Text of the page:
The South Korean government on Saturday began a formal environmental survey on the advanced U.S. missile defense system deployed in a southern town amid a fierce protest by local residents and activists, officials said.
The defense and environment ministries were to conduct their joint study of electromagnetic radiation and noise from the Terminal High Altitude Area Defense (THAAD) system in Seongju, some 300 kilometers southeast of Seoul, according to them.
Two rocket launchers and a powerful X-band radar are operational at the new U.S. Forces Korea (USFK) base, formerly a private golf course.
A "small-scale" environmental impact assessment has been under way there since December under South Korean law. The planned on-site survey is to verify the results of the evaluation by a local contractor.
According to the officials, a group of 30 ministry officials, researchers, county officials and reporters, arrived at the THAAD deployment site by helicopter at around 9:30 a.m.
After verifying the environmental impact evaluation results, the group was to disclose the outcome at the scene, they noted.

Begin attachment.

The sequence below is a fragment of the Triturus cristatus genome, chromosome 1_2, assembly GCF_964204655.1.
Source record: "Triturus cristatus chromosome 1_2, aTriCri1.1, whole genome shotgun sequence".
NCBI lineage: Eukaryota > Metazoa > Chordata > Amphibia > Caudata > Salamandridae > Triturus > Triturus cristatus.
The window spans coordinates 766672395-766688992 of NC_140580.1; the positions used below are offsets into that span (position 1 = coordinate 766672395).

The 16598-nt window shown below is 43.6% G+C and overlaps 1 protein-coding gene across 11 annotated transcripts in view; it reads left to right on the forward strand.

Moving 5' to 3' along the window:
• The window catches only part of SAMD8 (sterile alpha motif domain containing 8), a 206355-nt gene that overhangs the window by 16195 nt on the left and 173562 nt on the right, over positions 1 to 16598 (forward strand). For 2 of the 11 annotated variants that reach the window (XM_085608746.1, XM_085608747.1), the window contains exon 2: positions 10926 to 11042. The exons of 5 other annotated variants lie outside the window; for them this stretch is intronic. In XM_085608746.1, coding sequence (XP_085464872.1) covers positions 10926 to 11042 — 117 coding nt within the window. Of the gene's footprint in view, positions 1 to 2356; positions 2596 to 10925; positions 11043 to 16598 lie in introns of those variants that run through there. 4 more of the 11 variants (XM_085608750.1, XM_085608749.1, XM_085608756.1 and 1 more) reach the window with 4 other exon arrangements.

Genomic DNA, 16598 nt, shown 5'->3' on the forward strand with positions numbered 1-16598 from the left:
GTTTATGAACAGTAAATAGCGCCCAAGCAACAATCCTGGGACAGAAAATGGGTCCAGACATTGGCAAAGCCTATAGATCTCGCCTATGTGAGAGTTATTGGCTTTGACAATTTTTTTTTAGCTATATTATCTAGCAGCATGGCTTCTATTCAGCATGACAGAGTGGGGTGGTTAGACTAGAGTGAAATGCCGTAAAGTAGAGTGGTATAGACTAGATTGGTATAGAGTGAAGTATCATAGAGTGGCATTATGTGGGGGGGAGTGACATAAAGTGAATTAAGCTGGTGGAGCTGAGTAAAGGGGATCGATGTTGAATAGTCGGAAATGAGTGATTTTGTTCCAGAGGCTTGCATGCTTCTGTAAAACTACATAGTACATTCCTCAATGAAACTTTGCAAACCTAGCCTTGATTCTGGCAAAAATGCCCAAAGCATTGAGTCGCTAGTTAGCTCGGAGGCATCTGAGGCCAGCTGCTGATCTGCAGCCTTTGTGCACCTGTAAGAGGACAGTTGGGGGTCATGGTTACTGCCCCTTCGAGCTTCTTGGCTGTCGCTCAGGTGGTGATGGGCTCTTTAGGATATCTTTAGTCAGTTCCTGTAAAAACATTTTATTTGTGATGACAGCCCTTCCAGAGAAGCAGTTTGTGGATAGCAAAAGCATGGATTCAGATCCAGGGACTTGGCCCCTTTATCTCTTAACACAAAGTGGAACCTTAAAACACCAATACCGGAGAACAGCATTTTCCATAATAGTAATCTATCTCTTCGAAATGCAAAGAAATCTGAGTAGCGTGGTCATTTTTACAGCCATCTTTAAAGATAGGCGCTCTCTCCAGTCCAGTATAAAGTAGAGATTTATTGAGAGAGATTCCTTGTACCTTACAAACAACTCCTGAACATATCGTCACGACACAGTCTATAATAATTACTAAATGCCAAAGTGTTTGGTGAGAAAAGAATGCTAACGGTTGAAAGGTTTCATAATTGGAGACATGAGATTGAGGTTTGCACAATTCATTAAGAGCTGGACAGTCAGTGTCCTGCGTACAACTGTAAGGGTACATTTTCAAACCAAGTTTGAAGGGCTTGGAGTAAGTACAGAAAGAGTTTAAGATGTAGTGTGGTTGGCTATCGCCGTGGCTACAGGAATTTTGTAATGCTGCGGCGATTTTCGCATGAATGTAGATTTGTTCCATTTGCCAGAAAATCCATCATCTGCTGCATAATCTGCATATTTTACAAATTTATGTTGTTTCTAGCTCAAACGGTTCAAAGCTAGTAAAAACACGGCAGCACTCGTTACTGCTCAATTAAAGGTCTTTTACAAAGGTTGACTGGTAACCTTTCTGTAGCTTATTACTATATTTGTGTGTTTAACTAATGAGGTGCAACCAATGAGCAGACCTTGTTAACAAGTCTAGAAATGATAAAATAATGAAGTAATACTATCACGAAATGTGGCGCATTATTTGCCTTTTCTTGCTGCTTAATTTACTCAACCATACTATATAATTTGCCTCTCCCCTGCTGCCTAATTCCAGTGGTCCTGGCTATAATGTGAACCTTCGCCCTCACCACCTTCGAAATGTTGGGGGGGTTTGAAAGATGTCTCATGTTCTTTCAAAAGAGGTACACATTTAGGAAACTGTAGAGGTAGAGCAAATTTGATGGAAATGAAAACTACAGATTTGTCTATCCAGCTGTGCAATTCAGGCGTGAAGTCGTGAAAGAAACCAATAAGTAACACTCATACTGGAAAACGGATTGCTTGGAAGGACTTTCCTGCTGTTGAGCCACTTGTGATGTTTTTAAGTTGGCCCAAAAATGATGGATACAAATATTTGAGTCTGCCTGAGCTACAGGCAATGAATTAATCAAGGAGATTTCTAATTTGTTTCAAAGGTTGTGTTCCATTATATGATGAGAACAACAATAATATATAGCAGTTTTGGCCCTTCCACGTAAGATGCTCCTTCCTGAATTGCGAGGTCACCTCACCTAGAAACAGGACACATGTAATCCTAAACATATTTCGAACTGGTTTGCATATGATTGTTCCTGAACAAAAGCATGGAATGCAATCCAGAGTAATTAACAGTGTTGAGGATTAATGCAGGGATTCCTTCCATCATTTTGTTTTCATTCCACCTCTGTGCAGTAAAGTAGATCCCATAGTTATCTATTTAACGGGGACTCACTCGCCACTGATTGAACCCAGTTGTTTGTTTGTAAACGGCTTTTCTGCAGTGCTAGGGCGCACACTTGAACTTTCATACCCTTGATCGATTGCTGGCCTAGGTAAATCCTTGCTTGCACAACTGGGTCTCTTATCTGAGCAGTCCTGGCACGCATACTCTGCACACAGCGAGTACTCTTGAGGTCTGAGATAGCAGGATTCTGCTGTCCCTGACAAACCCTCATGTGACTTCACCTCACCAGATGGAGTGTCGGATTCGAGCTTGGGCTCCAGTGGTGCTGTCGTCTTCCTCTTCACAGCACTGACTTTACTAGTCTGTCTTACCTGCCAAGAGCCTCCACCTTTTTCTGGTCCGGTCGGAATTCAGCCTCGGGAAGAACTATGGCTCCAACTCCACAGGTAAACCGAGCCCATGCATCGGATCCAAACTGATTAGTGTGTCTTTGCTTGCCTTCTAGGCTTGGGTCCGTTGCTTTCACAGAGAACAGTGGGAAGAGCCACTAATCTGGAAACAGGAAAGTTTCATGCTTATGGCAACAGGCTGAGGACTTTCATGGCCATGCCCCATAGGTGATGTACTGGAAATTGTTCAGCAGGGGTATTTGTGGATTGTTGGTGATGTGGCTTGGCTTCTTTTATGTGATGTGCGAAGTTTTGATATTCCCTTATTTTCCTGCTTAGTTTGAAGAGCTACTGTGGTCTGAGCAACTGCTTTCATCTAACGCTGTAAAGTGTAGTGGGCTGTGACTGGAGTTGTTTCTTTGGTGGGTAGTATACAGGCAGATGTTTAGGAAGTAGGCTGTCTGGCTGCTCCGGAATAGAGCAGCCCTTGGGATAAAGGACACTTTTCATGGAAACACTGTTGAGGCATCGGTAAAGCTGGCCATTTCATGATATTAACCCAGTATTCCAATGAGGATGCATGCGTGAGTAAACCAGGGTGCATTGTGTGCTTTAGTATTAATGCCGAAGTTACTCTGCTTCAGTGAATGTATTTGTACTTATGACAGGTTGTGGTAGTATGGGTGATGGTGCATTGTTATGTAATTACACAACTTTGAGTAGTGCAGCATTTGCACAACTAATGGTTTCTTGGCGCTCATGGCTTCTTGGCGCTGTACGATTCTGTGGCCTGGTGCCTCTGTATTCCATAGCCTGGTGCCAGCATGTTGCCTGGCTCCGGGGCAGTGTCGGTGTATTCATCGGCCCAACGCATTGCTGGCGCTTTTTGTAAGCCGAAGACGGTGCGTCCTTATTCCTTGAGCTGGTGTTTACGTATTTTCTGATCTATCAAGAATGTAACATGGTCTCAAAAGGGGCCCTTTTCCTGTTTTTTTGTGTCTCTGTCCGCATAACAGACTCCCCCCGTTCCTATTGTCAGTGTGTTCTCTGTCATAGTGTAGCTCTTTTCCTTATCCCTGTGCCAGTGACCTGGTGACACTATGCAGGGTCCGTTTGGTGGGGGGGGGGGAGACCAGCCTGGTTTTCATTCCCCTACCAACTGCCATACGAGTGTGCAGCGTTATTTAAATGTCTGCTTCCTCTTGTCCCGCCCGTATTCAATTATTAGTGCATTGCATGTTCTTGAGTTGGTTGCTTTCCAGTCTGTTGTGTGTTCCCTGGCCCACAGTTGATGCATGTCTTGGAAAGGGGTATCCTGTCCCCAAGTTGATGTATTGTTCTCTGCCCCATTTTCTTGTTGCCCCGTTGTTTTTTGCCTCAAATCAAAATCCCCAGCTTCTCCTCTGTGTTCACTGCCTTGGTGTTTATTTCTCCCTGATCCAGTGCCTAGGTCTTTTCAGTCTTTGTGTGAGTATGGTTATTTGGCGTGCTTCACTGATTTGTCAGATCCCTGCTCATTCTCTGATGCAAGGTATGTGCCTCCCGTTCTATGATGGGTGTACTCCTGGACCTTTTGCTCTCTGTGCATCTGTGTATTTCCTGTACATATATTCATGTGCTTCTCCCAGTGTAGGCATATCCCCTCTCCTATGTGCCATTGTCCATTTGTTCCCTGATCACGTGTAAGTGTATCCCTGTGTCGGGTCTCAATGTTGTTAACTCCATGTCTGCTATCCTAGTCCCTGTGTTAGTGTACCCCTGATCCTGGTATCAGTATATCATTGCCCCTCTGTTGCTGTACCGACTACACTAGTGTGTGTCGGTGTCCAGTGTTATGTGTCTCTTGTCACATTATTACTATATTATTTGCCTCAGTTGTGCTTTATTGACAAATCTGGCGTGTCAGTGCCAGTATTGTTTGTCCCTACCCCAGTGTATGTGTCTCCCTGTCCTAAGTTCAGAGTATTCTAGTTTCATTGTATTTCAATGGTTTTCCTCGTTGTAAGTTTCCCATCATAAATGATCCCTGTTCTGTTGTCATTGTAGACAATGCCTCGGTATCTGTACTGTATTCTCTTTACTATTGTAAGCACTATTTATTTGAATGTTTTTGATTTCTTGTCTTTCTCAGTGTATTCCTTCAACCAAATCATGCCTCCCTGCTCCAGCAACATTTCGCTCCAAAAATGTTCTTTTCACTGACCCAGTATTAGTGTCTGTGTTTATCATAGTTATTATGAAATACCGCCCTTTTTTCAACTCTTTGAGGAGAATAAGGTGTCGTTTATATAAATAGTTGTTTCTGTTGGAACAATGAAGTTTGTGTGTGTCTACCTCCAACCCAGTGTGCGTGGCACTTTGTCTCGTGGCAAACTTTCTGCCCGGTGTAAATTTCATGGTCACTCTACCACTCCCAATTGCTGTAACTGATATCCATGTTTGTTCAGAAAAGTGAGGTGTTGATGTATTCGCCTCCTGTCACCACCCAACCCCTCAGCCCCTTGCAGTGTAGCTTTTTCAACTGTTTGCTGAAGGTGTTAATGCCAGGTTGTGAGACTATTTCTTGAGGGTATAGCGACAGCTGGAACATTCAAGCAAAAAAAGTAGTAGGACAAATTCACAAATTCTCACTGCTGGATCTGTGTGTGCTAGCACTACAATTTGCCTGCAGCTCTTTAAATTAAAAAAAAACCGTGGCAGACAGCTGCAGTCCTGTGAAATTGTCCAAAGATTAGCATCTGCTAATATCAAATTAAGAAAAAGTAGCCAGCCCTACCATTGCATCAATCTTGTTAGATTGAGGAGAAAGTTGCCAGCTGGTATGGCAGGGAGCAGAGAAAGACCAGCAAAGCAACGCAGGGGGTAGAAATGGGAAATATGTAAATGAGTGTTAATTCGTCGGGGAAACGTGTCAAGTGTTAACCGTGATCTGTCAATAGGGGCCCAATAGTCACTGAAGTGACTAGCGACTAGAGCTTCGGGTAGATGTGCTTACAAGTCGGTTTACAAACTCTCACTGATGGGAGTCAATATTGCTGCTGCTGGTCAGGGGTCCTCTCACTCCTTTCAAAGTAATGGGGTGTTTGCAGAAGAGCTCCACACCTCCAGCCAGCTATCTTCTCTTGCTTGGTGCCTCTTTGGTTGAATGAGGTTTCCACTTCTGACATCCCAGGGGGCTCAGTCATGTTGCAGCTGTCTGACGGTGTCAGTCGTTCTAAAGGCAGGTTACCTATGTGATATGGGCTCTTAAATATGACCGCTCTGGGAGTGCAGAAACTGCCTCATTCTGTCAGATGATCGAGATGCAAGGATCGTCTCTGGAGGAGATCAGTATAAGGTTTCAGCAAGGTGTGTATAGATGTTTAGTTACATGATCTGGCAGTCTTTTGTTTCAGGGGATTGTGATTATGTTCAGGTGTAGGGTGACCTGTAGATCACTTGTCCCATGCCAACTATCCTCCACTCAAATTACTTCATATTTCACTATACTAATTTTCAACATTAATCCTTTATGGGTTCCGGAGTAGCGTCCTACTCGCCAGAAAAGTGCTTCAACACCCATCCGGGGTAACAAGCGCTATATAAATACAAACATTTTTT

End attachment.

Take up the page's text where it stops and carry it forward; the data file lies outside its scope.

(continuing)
Earlier on Thursday, the government postponed the environmental survey plan because of bad weather and fierce protests from activists and local residents who have demanded that the government scrap the THAAD deployment in the area.
Following weeks of inter-agency discussions, the government has decided to conduct an additional environmental evaluation, a process that will take several more months, before consulting with the USFK on changing the "tentative" THAAD deployment to a permanent basis.
Meanwhile, Thomas Vandal, commander of the Eighth U.S. Army, held a news conference in Seongju and offered an apology on behalf of an American soldier, who grinned as he used his mobile phone to film residents protesting against the THAAD deployment on April 26.
But Seongju residents refused to accept his apology, dismissing it as "meaningless." (Yonhap)